Screen Shot 2015-11-11 at 6.19.25 PMDrier
U.S. Patent No. 544,570
Issued August 13, 1895

Emilio Cabrero from Las Marias received patent ‘570 for a drier suited for drying coffee beans (Las Marias being ‘up the hill’ on the western side of the island, and one of the prime coffee growing areas). Ah, the 1890’s, claim 1 reads;

A drier, comprising a revoluble cylinder having closed ends, a series of communicating circumferential compartments with perforated inner and outer walls, and a heater arranged within the cylinder, substantially as described.

And yes, Don Emilio waited 11 months, but had application number 522,159. (Somewhere along the line some divisions/continuations must have made the number of patents issued larger than the number of applications!).

 

Conclusion

Well, that closes the 19th century of PR inventions, maybe in a future note we can look at the changes after the ‘handover’ to the US in 1898, and also see some females inventors involved in this business of ours!!!

BTW, we Boricuas were made US citizens in 1917. I keep on hearing about first generation Puertorican-American immigrants, from Sonia Sotomayor to Sonia Manzano (aka Maria from Sesame Street). Those of us born in PR and living in any of the 50 states are no more immigrants to the US than my friend Steve who was born in Florida and lives in NH.

While my practice is based in Nashua, I have a number of clients in PR, whom I try to visit regularly, although no, not as much in the winter as you might think. You don’t get brownie points at home when you’re in PR and a foot of snow falls on Nashua!

The Author

Luis Figarella

Luis Figarella is a USPTO registered Patent Agent, an inventor with 10 U.S. patents and Professional Engineer with a solo patent prosecution practice at the Matrix Patent Agency in Nashua, NH. Over the last decade, Luis has prosecuted over 60 patents for clients in New England, NJ, NM, CO, FL and Puerto Rico, as well as the Dominican Republic and Colombia, in the areas of Electrical, Mechanical, Optical, Medical, Internet/Computers and similar arts. Besides Patent prosecution, Luis loves Aviation and History.

Warning & Disclaimer: The pages, articles and comments on IPWatchdog.com do not constitute legal advice, nor do they create any attorney-client relationship. The articles published express the personal opinion and views of the author as of the time of publication and should not be attributed to the author’s employer, clients or the sponsors of IPWatchdog.com. Read more.

Discuss this

There are currently 5 Comments comments.

  1. ichard martyn November 20, 2015 12:41 am

    Mr figarella thanks for the info.
    O must clarify that when the americans invaded there were over 509 public and private schools in pr
    Including a college of pharmacy and chemistry.

  2. Richard H Le Sesne November 20, 2015 12:56 am

    Interesting article. I wonder if that level of activity continues to this day. Although I live in the states, I am a native born Puerto Rican granted six patents and one published application.

  3. Rcm November 20, 2015 1:16 am

    Thank you for the info. However i must correct you. Under spain we has over 500 schools on the island plus a college of pharmacy and chemistry.

  4. Franklyn Irizarry November 24, 2015 10:39 am

    As the patent librarian at your Alma Mater, the University of Puerto Rico at Mayagüez, I congratulate you on your most informative article about XIX Century patents issued to Puerto Rico residents. Since 1996, when USPTO certified our Patent & Trademark Resource Center—PTRC (formerly Patent & Trademark Depository Library—PTDL), we have had a permanent exhibition of such patents at our facility. Your article revealed a gap in our collection of three of those patents which we were not aware of. Thanks to you, we are now able to complete our collection.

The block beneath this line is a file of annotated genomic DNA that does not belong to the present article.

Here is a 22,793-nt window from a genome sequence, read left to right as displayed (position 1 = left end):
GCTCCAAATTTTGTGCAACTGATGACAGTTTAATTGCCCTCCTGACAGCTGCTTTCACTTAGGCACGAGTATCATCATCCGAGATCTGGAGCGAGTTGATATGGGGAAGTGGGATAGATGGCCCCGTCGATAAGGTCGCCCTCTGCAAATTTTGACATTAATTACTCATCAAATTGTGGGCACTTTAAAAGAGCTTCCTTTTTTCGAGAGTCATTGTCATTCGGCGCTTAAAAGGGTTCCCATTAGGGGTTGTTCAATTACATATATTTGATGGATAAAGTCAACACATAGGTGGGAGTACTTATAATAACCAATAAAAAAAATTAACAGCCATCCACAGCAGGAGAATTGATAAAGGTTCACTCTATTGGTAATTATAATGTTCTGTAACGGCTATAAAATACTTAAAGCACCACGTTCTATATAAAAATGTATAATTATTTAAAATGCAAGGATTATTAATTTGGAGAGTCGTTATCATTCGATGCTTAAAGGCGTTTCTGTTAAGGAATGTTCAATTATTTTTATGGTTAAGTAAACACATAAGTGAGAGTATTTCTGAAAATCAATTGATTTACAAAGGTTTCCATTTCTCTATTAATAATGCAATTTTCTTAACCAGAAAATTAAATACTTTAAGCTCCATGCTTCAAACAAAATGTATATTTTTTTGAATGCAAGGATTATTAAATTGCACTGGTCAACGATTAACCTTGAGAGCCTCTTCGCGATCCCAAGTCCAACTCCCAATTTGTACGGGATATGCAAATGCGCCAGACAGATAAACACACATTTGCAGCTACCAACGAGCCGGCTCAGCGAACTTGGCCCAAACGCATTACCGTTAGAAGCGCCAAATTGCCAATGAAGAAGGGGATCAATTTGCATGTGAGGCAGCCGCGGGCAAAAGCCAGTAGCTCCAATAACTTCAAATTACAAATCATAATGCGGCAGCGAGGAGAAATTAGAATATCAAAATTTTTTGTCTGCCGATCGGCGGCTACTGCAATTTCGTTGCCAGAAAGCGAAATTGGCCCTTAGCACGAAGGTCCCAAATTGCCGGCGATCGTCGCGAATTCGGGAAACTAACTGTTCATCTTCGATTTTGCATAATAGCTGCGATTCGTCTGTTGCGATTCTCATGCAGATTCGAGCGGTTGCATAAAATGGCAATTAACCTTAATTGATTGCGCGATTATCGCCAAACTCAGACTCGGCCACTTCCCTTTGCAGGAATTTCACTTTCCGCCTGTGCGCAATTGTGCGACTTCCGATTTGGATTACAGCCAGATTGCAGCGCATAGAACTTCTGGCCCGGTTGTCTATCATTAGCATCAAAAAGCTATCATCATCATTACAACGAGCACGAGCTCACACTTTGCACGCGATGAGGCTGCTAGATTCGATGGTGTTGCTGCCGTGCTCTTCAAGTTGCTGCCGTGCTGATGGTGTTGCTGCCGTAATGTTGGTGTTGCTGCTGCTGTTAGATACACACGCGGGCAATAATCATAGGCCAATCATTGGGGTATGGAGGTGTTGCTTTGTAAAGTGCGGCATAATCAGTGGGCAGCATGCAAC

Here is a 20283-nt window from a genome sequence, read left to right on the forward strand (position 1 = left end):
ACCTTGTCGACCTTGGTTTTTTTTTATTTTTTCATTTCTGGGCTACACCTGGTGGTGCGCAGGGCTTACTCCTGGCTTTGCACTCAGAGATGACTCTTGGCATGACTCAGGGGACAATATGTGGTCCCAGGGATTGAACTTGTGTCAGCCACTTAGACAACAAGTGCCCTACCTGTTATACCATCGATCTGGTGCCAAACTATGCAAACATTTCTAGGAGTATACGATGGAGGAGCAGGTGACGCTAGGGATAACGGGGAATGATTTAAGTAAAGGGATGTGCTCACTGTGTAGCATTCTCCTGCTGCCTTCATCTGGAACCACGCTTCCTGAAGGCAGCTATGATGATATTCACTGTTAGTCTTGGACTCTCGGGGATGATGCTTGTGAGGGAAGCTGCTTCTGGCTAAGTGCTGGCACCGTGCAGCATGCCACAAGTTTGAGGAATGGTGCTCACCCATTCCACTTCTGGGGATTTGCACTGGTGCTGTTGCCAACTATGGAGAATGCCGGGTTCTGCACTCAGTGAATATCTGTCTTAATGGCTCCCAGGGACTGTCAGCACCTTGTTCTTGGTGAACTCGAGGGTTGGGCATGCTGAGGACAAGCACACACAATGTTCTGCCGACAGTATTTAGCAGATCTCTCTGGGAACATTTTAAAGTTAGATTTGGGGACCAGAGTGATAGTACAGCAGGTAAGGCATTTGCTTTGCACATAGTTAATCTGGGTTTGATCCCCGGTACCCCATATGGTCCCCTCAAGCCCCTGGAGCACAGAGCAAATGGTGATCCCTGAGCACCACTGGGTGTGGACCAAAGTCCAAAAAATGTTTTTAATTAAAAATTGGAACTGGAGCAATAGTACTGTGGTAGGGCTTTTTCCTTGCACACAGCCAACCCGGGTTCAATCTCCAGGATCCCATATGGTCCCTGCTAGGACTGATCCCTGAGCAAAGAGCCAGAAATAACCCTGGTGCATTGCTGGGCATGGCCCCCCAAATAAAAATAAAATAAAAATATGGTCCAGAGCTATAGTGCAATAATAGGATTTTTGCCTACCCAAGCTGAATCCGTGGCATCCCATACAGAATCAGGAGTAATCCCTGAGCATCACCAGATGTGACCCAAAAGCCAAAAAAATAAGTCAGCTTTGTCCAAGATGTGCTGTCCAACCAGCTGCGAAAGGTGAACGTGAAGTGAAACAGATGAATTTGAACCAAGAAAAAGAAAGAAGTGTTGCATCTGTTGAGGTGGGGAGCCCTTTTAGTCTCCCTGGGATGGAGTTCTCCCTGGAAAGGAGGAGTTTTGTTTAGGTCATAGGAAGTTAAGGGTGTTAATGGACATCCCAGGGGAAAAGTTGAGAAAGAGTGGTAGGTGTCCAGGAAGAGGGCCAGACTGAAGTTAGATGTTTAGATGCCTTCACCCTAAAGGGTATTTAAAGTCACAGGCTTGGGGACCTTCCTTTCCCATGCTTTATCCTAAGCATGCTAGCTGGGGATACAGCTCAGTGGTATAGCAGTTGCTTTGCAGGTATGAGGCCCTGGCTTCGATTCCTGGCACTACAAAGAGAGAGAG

On the other hand, your article does not mention the earliest known patent issued to a Puerto Rico resident which is patent number 9,086. Another patents belonging to this period (1850-1898) were also not mentioned.
    • Pat. No. 9,086, issued on 06/29/1852, to Juan Ramos and assigned to James C. Gallaher of Philadelphia (at the time U.S. consul at Ponce) and William F. Tirado (a Ponce native and merchant), for an improvement in sugar boiling apparatus.
    • Pat. No. 9,560, issued on 01/25/1853, to Josiah W. Archbald of Puerto Rico (town is missing) for an improvement in sugar-draining machines (centrifugal sugar-machine).

    Finally, I want to commend you on clarifying a widely held misinformation being portrayed in the national media as well as other circles about us American citizens of Puerto Rico as immigrants. By definition you cannot immigrate into your own country. That is absurd. However, you may migrate from one state or territory (as in the case of Puerto Rico) to another as millions of fellow citizens have been doing for centuries.

  5. Luis Figarella November 24, 2015 3:05 pm

    Gracias Efrain, you are correct on both. I had recently (last week) found 9,086, but since it went to Don Juan Ramos on the same day (June 29) as 9,087, we’ll consider his fortune doubled. Great find on 9,560.

    I’d also like to point out to Mr. Martyn that the numbers I have are 516 elementary schools, and 26 secondary schools, a minority of which were public, the great majority ‘Colegios’ for the elites (A tradition of ‘Colegios’ that is a sad and FIRM Spanish tradition from the Rio Grande to Ushuaia). Iliteracy was 80% and sadly 16% of school aged children attended school. (http://www.puertadetierra.info/educacion1.asp)

    And congrats to the Pharmacist. We engineers still had to wait until 1911. Mind you, Spain was able to found the following Universities; Santo Domingo 1538, Lima 1551, Mexico City 1551, La Paz 1552, Santiago RD 1558, Bogota 1580, Quito 1580, Lima II 1608, Cordoba (AR) 1613, Santiago (CL) 1619, etc., etc., etc., as I ask the spanish, the check for Puerto Rico’s university got delayed? 🙂

    Hence I stand by the statement, “Public schools were all but non-existent…”, no need to rewrite history, lets write the history of a better future.

    Luis